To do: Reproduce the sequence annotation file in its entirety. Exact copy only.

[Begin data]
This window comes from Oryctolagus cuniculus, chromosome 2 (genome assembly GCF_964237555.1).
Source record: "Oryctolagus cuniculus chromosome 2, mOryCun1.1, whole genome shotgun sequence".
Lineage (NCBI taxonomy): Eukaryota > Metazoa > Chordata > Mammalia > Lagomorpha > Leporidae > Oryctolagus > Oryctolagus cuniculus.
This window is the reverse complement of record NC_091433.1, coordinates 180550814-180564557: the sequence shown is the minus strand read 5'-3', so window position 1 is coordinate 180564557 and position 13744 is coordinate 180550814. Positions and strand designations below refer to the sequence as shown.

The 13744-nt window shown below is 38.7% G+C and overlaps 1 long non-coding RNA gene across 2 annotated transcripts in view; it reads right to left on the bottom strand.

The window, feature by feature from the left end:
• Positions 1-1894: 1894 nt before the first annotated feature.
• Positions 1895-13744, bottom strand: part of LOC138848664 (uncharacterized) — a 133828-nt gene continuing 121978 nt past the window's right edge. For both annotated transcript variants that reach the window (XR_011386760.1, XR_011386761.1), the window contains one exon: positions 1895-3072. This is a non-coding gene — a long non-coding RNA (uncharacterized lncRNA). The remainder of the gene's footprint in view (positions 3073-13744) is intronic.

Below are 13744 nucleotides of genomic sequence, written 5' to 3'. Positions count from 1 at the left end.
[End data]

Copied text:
This window comes from Oryctolagus cuniculus, chromosome 2 (genome assembly GCF_964237555.1).
Source record: "Oryctolagus cuniculus chromosome 2, mOryCun1.1, whole genome shotgun sequence".
Lineage (NCBI taxonomy): Eukaryota > Metazoa > Chordata > Mammalia > Lagomorpha > Leporidae > Oryctolagus > Oryctolagus cuniculus.
This window is the reverse complement of record NC_091433.1, coordinates 180550814-180564557: the sequence shown is the minus strand read 5'-3', so window position 1 is coordinate 180564557 and position 13744 is coordinate 180550814. Positions and strand designations below refer to the sequence as shown.

The 13744-nt window shown below is 38.7% G+C and overlaps 1 long non-coding RNA gene across 2 annotated transcripts in view; it reads right to left on the bottom strand.

The window, feature by feature from the left end:
• Positions 1-1894: 1894 nt before the first annotated feature.
• Positions 1895-13744, bottom strand: part of LOC138848664 (uncharacterized) — a 133828-nt gene continuing 121978 nt past the window's right edge. For both annotated transcript variants that reach the window (XR_011386760.1, XR_011386761.1), the window contains one exon: positions 1895-3072. This is a non-coding gene — a long non-coding RNA (uncharacterized lncRNA). The remainder of the gene's footprint in view (positions 3073-13744) is intronic.

Below are 13744 nucleotides of genomic sequence, written 5' to 3'. Positions count from 1 at the left end.